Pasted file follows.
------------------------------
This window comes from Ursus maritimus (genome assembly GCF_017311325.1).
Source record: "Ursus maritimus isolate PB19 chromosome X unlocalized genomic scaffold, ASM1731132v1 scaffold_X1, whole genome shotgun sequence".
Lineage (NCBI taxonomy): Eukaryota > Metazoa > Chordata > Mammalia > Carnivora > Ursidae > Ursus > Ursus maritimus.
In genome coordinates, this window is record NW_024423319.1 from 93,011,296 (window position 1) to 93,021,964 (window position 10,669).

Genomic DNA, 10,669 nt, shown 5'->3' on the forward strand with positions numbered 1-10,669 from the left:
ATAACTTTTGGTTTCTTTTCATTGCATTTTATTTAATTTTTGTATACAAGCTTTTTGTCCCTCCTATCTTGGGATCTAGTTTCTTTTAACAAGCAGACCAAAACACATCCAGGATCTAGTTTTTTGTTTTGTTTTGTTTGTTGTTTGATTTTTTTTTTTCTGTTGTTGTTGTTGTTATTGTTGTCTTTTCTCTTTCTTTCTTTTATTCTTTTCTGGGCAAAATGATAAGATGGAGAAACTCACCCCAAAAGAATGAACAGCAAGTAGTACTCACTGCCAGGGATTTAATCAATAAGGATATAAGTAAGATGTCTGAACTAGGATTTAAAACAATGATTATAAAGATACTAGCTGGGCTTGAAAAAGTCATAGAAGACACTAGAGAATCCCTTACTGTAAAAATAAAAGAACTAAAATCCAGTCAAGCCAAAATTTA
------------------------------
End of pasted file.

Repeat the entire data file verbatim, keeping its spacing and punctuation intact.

This window comes from Ursus maritimus (genome assembly GCF_017311325.1).
Source record: "Ursus maritimus isolate PB19 chromosome X unlocalized genomic scaffold, ASM1731132v1 scaffold_X1, whole genome shotgun sequence".
Lineage (NCBI taxonomy): Eukaryota > Metazoa > Chordata > Mammalia > Carnivora > Ursidae > Ursus > Ursus maritimus.
In genome coordinates, this window is record NW_024423319.1 from 93,011,296 (window position 1) to 93,021,964 (window position 10,669).

Genomic DNA, 10,669 nt, shown 5'->3' on the forward strand with positions numbered 1-10,669 from the left:
ATAACTTTTGGTTTCTTTTCATTGCATTTTATTTAATTTTTGTATACAAGCTTTTTGTCCCTCCTATCTTGGGATCTAGTTTCTTTTAACAAGCAGACCAAAACACATCCAGGATCTAGTTTTTTGTTTTGTTTTGTTTGTTGTTTGATTTTTTTTTTTCTGTTGTTGTTGTTGTTATTGTTGTCTTTTCTCTTTCTTTCTTTTATTCTTTTCTGGGCAAAATGATAAGATGGAGAAACTCACCCCAAAAGAATGAACAGCAAGTAGTACTCACTGCCAGGGATTTAATCAATAAGGATATAAGTAAGATGTCTGAACTAGGATTTAAAACAATGATTATAAAGATACTAGCTGGGCTTGAAAAAGTCATAGAAGACACTAGAGAATCCCTTACTGTAAAAATAAAAGAACTAAAATCCAGTCAAGCCAAAATTTA